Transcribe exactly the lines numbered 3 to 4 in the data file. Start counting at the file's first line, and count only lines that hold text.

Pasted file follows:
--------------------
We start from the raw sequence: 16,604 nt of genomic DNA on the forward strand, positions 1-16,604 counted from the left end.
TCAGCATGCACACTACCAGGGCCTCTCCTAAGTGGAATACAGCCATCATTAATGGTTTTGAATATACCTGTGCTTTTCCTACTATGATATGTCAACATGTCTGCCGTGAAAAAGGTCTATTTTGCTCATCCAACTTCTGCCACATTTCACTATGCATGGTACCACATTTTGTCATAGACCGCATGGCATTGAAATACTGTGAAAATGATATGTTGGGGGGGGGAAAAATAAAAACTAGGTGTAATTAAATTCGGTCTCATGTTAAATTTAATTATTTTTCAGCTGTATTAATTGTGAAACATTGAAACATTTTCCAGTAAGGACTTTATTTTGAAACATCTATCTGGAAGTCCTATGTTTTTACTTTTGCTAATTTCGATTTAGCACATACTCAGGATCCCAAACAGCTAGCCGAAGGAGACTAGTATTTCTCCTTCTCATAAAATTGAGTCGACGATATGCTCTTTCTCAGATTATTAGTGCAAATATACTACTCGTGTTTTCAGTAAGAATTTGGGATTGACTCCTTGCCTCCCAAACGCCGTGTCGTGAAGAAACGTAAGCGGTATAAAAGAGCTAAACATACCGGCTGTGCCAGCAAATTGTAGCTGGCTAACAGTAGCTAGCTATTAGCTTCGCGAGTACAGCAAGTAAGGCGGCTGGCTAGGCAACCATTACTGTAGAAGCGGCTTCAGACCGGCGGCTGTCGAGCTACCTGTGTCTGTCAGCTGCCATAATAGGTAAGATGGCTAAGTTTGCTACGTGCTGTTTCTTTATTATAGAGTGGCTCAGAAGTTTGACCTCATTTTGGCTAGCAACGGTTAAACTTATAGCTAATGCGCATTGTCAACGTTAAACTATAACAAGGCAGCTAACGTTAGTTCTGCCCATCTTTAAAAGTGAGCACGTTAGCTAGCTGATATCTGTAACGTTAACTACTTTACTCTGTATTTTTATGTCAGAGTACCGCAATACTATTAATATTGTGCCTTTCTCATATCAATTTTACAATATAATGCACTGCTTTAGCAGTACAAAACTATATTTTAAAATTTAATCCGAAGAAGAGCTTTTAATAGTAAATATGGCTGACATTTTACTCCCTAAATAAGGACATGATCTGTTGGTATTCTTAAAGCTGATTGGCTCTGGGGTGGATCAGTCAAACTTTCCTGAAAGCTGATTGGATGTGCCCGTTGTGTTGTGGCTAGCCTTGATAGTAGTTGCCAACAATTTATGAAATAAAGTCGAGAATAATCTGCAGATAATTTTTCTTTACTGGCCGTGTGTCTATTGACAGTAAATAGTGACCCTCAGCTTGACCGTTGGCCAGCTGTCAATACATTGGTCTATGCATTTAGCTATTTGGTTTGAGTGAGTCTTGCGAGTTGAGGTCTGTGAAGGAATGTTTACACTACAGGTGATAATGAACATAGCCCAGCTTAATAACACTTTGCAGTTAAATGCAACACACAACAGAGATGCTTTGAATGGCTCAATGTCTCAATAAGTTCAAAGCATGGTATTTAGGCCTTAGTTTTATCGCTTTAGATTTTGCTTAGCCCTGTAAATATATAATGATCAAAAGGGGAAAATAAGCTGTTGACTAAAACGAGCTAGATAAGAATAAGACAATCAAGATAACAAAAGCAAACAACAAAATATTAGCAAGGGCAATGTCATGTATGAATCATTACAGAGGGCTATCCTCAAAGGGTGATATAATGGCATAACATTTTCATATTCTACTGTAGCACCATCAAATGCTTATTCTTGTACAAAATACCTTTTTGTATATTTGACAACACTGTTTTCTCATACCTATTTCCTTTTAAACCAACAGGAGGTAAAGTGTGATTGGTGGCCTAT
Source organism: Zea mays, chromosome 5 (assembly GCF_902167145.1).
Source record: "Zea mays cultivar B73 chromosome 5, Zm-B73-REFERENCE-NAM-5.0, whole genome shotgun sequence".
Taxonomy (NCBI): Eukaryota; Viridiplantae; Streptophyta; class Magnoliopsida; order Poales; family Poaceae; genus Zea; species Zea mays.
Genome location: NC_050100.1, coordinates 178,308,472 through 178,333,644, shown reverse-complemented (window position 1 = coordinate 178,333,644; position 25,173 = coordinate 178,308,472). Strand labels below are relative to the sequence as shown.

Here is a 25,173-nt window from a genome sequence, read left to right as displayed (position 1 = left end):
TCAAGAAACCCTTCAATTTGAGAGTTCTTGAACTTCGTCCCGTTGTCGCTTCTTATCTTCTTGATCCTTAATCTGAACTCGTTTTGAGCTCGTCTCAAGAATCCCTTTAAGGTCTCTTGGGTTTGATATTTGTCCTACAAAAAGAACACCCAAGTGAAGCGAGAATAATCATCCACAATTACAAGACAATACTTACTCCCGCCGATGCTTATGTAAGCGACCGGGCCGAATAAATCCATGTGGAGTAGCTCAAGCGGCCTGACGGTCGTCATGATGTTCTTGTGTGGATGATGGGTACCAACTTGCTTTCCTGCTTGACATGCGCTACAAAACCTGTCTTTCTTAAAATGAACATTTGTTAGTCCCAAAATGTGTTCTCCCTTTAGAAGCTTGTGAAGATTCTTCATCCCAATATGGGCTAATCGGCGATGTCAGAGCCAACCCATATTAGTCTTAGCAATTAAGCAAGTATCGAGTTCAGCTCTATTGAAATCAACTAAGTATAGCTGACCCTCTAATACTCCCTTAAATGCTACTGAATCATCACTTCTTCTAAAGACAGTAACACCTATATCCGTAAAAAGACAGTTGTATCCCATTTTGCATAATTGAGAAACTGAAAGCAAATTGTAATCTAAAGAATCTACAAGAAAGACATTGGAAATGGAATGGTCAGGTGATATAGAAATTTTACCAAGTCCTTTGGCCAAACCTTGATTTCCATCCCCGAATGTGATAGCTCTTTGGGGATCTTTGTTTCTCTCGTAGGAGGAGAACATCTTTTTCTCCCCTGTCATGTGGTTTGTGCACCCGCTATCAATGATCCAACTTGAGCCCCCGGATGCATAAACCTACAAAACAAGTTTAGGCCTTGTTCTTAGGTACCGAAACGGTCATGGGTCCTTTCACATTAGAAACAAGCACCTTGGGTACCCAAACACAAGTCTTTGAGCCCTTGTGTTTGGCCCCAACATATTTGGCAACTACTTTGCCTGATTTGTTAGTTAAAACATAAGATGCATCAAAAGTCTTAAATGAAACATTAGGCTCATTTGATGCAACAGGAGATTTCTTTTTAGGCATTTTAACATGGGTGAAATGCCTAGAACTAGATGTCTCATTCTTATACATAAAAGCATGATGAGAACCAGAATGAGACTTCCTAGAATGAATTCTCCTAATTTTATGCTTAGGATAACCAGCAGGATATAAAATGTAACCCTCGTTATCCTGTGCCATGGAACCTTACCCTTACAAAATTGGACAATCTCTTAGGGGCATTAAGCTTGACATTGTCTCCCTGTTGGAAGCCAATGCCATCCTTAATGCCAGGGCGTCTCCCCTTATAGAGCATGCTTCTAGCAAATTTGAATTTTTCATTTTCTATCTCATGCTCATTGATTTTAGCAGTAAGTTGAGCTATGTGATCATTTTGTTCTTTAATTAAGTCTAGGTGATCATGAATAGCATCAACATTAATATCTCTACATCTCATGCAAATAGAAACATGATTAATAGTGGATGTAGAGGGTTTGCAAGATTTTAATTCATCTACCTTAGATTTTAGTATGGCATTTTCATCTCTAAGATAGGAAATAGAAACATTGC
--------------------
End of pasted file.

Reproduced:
Source organism: Zea mays, chromosome 5 (assembly GCF_902167145.1).
Source record: "Zea mays cultivar B73 chromosome 5, Zm-B73-REFERENCE-NAM-5.0, whole genome shotgun sequence".